While the ability of the small chocolatier to exert large-scale change over the entire chocolate industry is weak, there is hope for change in the chocolate industry, the desire for a shift from profit seeking to moral business is not entirely lost. In a survey of ten undergraduates here at Harvard, I compared people’s willingness to purchase Taza chocolate versus Cadbury chocolate over four different sectors: price, taste, company-farmer relations, and overall.
Procedure: The procedure of the experiment was scripted so that I would give the exact same information to every subject. The two bars of chocolate used in this experiment were: Taza’s The Belize Bar and Cadbury’s Royal Dark Dark Chocolate Bar.
Experiment: There were four phases to the survey. The first phase was to determine the economics of the consumer. The subject was told the price that was paid to purchase both the bars of chocolate that they were going to sample. The Cadbury bar cost $2.37 for a three-and-a-half ounce bar whereas the Taza bar cost $8.99 for a three ounce bar. Then they were asked: based only on price, which bar of chocolate would you be more likely to purchase?
The next phase of the experiment was designed to address the taste of the consumer. The consumer ate a small sample of both chocolate bars and then answered the question: based solely on taste, which chocolate bar would you be more likely to purchase?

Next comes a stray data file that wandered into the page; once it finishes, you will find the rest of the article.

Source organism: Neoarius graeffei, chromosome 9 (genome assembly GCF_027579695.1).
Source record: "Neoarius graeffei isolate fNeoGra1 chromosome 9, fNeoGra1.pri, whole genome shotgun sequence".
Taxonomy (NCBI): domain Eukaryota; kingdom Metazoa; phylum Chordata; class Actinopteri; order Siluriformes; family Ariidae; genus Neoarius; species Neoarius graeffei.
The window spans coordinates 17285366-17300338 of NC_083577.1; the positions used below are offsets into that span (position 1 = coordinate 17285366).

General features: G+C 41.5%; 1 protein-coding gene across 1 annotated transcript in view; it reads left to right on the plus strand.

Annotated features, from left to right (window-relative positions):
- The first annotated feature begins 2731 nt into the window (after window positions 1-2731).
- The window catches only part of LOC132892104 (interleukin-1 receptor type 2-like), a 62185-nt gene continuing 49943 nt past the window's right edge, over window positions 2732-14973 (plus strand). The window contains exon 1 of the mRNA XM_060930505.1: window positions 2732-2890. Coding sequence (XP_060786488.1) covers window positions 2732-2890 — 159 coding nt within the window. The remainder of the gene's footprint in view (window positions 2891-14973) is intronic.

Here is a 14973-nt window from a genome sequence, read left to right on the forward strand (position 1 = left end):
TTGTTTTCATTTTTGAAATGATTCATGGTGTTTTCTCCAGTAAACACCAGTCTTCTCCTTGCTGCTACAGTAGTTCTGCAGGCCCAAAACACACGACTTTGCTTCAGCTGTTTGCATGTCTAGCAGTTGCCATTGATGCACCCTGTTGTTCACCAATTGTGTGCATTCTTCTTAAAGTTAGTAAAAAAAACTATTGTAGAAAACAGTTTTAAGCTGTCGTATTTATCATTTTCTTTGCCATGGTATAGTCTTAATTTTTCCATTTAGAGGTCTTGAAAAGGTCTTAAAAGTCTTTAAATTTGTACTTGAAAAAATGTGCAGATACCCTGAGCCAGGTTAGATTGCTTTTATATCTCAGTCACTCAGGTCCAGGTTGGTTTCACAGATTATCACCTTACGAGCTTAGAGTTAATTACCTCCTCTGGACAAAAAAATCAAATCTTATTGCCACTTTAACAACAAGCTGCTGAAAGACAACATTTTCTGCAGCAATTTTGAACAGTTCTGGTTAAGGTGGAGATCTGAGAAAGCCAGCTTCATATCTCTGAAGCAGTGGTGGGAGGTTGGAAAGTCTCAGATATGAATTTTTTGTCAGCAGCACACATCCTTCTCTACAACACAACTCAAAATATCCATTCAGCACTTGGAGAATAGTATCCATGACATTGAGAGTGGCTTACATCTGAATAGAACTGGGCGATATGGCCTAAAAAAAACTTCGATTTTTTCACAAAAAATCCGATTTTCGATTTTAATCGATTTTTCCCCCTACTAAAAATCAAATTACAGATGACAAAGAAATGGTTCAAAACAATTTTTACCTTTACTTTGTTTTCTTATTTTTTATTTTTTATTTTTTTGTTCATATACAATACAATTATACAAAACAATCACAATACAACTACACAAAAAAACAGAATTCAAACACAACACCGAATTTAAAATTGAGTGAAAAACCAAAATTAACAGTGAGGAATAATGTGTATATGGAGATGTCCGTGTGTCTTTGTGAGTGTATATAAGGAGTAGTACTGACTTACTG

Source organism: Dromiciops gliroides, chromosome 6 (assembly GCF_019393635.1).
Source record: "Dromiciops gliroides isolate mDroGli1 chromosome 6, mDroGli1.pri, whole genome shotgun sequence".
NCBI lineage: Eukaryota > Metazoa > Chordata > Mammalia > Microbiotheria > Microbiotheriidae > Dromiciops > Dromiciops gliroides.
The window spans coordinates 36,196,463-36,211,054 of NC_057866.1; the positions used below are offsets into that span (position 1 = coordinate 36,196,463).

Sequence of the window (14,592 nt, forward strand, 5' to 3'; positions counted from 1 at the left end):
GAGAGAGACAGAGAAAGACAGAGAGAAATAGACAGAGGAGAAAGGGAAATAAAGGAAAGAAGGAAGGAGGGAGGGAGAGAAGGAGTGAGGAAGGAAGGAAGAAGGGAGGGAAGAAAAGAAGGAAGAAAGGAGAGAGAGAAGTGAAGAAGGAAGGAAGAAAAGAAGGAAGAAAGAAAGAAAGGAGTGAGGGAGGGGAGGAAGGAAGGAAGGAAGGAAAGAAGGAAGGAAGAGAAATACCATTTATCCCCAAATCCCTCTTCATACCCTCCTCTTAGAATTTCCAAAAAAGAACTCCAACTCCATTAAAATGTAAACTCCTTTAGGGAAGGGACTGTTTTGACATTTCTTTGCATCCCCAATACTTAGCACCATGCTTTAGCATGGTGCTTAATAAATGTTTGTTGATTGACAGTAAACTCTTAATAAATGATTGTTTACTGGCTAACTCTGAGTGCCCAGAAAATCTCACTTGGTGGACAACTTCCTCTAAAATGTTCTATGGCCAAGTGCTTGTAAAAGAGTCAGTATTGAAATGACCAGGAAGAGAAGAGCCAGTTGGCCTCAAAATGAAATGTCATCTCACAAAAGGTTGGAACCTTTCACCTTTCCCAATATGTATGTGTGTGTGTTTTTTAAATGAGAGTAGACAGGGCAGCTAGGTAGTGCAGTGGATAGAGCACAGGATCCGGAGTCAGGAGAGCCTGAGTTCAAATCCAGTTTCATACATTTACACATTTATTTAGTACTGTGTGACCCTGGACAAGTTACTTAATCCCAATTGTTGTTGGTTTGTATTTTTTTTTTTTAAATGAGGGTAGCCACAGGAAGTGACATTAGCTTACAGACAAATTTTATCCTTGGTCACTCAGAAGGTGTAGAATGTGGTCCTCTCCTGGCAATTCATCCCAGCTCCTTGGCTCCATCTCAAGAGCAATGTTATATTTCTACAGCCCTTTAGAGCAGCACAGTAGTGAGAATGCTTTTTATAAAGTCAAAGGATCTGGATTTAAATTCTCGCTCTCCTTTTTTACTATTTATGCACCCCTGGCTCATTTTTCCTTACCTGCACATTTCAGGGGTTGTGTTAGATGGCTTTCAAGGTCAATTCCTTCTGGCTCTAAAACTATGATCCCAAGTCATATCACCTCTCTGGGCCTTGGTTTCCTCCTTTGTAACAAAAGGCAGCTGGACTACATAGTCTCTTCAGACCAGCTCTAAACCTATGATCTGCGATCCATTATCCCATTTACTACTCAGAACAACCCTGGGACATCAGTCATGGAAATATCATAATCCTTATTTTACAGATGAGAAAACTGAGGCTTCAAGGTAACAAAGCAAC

Next came the phase of the experiment that was meant to determine the consumer’s empathy. Subjects were read from a script that detailed Taza’s motivations for being in direct trade with farmers and its guarantees for being direct traders: no child labor and no slave labor. Next, subjects were read a script about Cadbury and its signing of the Harken-Engel Protocol and its lack of evidence regarding any efforts to stop the labor abuses that are occurring in its supply chain. Then the subjects were asked: based solely on the information that you have just heard: which bar of chocolate would you be more likely to consume?
The final phase of the experiment was to determine the overall buying tendency of the subject. The subject was asked: overall, which bar of chocolate would you be more willing to purchase.
Results: The results of each phase of the experiment are documented in the four pie charts below.